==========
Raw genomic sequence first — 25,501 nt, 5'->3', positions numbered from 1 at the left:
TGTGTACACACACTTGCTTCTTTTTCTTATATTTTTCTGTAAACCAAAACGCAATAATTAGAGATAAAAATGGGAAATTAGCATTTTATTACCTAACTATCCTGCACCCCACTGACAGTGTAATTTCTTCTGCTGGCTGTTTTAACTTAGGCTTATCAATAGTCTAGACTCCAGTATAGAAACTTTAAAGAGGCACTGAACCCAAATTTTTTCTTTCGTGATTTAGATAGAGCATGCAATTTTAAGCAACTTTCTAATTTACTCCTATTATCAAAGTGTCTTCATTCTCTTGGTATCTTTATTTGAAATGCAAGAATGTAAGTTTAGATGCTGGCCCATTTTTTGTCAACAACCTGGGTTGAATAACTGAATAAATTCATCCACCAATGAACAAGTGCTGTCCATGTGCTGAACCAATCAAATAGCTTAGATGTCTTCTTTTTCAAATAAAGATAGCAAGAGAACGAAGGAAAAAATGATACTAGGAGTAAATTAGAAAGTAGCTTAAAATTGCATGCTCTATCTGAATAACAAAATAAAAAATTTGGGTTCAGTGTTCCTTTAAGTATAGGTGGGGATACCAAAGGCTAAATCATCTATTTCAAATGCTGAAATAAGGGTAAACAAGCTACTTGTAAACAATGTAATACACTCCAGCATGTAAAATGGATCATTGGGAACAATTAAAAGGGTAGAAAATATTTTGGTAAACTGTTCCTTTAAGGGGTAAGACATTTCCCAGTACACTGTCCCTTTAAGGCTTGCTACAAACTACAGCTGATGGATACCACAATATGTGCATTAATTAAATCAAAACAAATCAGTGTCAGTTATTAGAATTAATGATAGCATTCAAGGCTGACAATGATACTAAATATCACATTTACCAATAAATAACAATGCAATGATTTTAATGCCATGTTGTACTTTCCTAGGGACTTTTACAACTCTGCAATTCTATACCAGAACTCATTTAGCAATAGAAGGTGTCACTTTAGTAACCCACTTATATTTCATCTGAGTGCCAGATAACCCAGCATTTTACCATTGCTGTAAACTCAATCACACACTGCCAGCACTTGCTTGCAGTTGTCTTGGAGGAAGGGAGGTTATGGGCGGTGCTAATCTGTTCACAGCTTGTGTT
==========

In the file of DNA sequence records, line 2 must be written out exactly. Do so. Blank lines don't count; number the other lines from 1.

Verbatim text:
TGTGTACACACACTTGCTTCTTTTTCTTATATTTTTCTGTAAACCAAAACGCAATAATTAGAGATAAAAATGGGAAATTAGCATTTTATTACCTAACTATCCTGCACCCCACTGACAGTGTAATTTCTTCTGCTGGCTGTTTTAACTTAGGCTTATCAATAGTCTAGACTCCAGTATAGAAACTTTAAAGAGGCACTGAACCCAAATTTTTTCTTTCGTGATTTAGATAGAGCATGCAATTTTAAGCAACTTTCTAATTTACTCCTATTATCAAAGTGTCTTCATTCTCTTGGTATCTTTATTTGAAATGCAAGAATGTAAGTTTAGATGCTGGCCCATTTTTTGTCAACAACCTGGGTTGAATAACTGAATAAATTCATCCACCAATGAACAAGTGCTGTCCATGTGCTGAACCAATCAAATAGCTTAGATGTCTTCTTTTTCAAATAAAGATAGCAAGAGAACGAAGGAAAAAATGATACTAGGAGTAAATTAGAAAGTAGCTTAAAATTGCATGCTCTATCTGAATAACAAAATAAAAAATTTGGGTTCAGTGTTCCTTTAAGTATAGGTGGGGATACCAAAGGCTAAATCATCTATTTCAAATGCTGAAATAAGGGTAAACAAGCTACTTGTAAACAATGTAATACACTCCAGCATGTAAAATGGATCATTGGGAACAATTAAAAGGGTAGAAAATATTTTGGTAAACTGTTCCTTTAAGGGGTAAGACATTTCCCAGTACACTGTCCCTTTAAGGCTTGCTACAAACTACAGCTGATGGATACCACAATATGTGCATTAATTAAATCAAAACAAATCAGTGTCAGTTATTAGAATTAATGATAGCATTCAAGGCTGACAATGATACTAAATATCACATTTACCAATAAATAACAATGCAATGATTTTAATGCCATGTTGTACTTTCCTAGGGACTTTTACAACTCTGCAATTCTATACCAGAACTCATTTAGCAATAGAAGGTGTCACTTTAGTAACCCACTTATATTTCATCTGAGTGCCAGATAACCCAGCATTTTACCATTGCTGTAAACTCAATCACACACTGCCAGCACTTGCTTGCAGTTGTCTTGGAGGAAGGGAGGTTATGGGCGGTGCTAATCTGTTCACAGCTTGTGTT